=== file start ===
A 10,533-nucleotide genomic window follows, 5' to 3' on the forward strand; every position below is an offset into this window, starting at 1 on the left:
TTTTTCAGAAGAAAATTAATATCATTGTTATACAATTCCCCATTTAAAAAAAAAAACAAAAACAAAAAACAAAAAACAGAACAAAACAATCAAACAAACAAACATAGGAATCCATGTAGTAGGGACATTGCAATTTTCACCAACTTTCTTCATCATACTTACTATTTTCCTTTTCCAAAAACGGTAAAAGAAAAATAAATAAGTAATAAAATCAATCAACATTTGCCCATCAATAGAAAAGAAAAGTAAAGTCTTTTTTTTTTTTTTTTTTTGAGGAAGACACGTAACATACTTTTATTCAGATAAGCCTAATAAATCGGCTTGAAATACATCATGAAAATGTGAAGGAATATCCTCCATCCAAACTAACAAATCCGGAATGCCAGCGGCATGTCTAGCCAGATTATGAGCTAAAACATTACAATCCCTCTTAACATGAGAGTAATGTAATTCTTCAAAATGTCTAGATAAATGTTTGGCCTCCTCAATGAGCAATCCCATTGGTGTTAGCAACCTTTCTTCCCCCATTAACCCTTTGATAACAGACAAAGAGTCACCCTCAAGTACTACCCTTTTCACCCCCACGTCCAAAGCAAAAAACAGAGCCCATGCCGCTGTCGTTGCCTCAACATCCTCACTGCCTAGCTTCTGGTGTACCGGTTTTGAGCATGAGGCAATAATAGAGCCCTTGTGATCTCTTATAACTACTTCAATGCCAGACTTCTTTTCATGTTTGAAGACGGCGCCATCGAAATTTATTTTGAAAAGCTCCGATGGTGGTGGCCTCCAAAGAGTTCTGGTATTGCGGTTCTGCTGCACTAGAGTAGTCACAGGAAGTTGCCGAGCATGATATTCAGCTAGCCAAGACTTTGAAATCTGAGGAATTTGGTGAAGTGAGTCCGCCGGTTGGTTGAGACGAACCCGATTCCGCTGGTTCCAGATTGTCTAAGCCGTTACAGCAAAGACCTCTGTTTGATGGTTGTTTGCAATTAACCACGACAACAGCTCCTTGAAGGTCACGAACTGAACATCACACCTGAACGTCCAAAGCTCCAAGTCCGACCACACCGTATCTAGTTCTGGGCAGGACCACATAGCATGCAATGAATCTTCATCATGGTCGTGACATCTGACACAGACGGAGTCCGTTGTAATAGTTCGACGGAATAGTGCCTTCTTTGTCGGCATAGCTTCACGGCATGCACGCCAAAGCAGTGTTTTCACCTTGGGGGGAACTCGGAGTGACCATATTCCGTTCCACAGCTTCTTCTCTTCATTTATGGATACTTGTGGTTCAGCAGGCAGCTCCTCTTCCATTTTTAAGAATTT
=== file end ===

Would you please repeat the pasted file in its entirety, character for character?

A 10,533-nucleotide genomic window follows, 5' to 3' on the forward strand; every position below is an offset into this window, starting at 1 on the left:
TTTTTCAGAAGAAAATTAATATCATTGTTATACAATTCCCCATTTAAAAAAAAAAACAAAAACAAAAAACAAAAAACAGAACAAAACAATCAAACAAACAAACATAGGAATCCATGTAGTAGGGACATTGCAATTTTCACCAACTTTCTTCATCATACTTACTATTTTCCTTTTCCAAAAACGGTAAAAGAAAAATAAATAAGTAATAAAATCAATCAACATTTGCCCATCAATAGAAAAGAAAAGTAAAGTCTTTTTTTTTTTTTTTTTTTGAGGAAGACACGTAACATACTTTTATTCAGATAAGCCTAATAAATCGGCTTGAAATACATCATGAAAATGTGAAGGAATATCCTCCATCCAAACTAACAAATCCGGAATGCCAGCGGCATGTCTAGCCAGATTATGAGCTAAAACATTACAATCCCTCTTAACATGAGAGTAATGTAATTCTTCAAAATGTCTAGATAAATGTTTGGCCTCCTCAATGAGCAATCCCATTGGTGTTAGCAACCTTTCTTCCCCCATTAACCCTTTGATAACAGACAAAGAGTCACCCTCAAGTACTACCCTTTTCACCCCCACGTCCAAAGCAAAAAACAGAGCCCATGCCGCTGTCGTTGCCTCAACATCCTCACTGCCTAGCTTCTGGTGTACCGGTTTTGAGCATGAGGCAATAATAGAGCCCTTGTGATCTCTTATAACTACTTCAATGCCAGACTTCTTTTCATGTTTGAAGACGGCGCCATCGAAATTTATTTTGAAAAGCTCCGATGGTGGTGGCCTCCAAAGAGTTCTGGTATTGCGGTTCTGCTGCACTAGAGTAGTCACAGGAAGTTGCCGAGCATGATATTCAGCTAGCCAAGACTTTGAAATCTGAGGAATTTGGTGAAGTGAGTCCGCCGGTTGGTTGAGACGAACCCGATTCCGCTGGTTCCAGATTGTCTAAGCCGTTACAGCAAAGACCTCTGTTTGATGGTTGTTTGCAATTAACCACGACAACAGCTCCTTGAAGGTCACGAACTGAACATCACACCTGAACGTCCAAAGCTCCAAGTCCGACCACACCGTATCTAGTTCTGGGCAGGACCACATAGCATGCAATGAATCTTCATCATGGTCGTGACATCTGACACAGACGGAGTCCGTTGTAATAGTTCGACGGAATAGTGCCTTCTTTGTCGGCATAGCTTCACGGCATGCACGCCAAAGCAGTGTTTTCACCTTGGGGGGAACTCGGAGTGACCATATTCCGTTCCACAGCTTCTTCTCTTCATTTATGGATACTTGTGGTTCAGCAGGCAGCTCCTCTTCCATTTTTAAGAATTT